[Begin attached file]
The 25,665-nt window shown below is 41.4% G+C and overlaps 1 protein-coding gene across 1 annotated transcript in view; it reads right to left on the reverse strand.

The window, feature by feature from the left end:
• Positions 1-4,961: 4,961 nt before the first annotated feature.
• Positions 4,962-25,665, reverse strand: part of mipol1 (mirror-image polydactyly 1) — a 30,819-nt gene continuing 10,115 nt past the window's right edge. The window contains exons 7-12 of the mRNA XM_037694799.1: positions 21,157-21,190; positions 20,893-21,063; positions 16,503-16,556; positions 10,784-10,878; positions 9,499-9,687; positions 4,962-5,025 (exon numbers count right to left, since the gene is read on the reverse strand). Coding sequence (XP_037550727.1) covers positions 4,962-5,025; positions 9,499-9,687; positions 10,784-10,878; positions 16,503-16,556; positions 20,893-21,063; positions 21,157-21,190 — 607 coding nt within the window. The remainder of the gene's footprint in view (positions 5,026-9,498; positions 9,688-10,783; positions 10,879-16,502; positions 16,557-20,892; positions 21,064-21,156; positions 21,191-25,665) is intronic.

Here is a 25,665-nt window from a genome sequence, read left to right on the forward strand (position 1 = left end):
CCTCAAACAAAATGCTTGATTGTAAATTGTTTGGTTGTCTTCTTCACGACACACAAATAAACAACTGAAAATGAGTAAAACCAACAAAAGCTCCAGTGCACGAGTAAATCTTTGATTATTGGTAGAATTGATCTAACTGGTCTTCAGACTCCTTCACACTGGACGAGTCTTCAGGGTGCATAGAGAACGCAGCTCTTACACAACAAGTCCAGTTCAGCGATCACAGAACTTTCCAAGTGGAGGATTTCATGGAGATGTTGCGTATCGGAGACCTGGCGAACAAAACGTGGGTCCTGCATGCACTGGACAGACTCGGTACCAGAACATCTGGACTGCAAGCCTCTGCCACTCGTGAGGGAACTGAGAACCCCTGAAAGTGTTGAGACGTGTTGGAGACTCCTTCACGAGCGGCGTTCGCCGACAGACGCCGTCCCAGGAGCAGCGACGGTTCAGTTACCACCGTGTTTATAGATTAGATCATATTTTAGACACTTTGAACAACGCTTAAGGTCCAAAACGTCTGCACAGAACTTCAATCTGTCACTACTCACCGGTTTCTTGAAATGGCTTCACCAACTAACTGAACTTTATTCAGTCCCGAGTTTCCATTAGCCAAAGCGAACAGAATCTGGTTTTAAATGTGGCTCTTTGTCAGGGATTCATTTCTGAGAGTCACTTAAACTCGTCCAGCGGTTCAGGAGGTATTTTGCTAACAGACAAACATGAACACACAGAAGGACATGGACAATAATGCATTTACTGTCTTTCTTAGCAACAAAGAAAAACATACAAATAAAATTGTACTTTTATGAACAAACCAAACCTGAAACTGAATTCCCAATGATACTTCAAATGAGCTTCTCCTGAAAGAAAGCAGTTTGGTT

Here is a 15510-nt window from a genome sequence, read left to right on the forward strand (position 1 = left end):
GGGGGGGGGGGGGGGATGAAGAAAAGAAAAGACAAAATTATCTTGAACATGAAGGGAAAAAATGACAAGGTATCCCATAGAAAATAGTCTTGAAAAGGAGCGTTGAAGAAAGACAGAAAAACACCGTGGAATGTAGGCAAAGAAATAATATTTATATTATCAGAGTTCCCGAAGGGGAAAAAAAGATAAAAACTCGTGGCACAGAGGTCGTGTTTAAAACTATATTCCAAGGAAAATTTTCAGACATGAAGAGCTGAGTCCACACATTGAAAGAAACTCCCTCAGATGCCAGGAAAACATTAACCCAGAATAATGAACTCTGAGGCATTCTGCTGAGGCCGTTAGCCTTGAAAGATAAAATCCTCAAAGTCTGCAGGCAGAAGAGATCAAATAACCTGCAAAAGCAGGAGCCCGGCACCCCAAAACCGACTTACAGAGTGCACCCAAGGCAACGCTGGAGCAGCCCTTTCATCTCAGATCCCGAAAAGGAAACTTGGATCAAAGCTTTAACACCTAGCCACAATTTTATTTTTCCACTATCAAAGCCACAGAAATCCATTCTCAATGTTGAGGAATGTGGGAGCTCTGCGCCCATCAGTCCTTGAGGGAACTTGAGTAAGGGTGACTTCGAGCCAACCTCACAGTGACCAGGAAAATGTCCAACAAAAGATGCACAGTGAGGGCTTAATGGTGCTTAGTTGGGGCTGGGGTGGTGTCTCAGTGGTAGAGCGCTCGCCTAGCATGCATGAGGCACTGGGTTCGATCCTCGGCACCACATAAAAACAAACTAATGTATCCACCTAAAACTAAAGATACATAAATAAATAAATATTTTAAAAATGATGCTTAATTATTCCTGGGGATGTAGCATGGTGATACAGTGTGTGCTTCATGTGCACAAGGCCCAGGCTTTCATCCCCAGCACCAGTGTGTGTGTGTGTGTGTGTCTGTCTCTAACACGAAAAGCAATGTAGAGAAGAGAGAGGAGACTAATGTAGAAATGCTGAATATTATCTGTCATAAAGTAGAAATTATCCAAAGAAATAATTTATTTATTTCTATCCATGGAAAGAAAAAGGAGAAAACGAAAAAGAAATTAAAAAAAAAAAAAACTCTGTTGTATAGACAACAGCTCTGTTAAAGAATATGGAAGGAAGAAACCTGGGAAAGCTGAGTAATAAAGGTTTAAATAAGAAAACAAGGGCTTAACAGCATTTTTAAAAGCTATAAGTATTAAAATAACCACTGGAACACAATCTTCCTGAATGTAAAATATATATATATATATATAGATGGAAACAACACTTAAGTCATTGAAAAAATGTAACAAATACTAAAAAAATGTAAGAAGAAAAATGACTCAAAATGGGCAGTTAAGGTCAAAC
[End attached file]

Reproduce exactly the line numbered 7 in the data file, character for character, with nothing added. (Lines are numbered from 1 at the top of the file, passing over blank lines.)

Here is a 15510-nt window from a genome sequence, read left to right on the forward strand (position 1 = left end):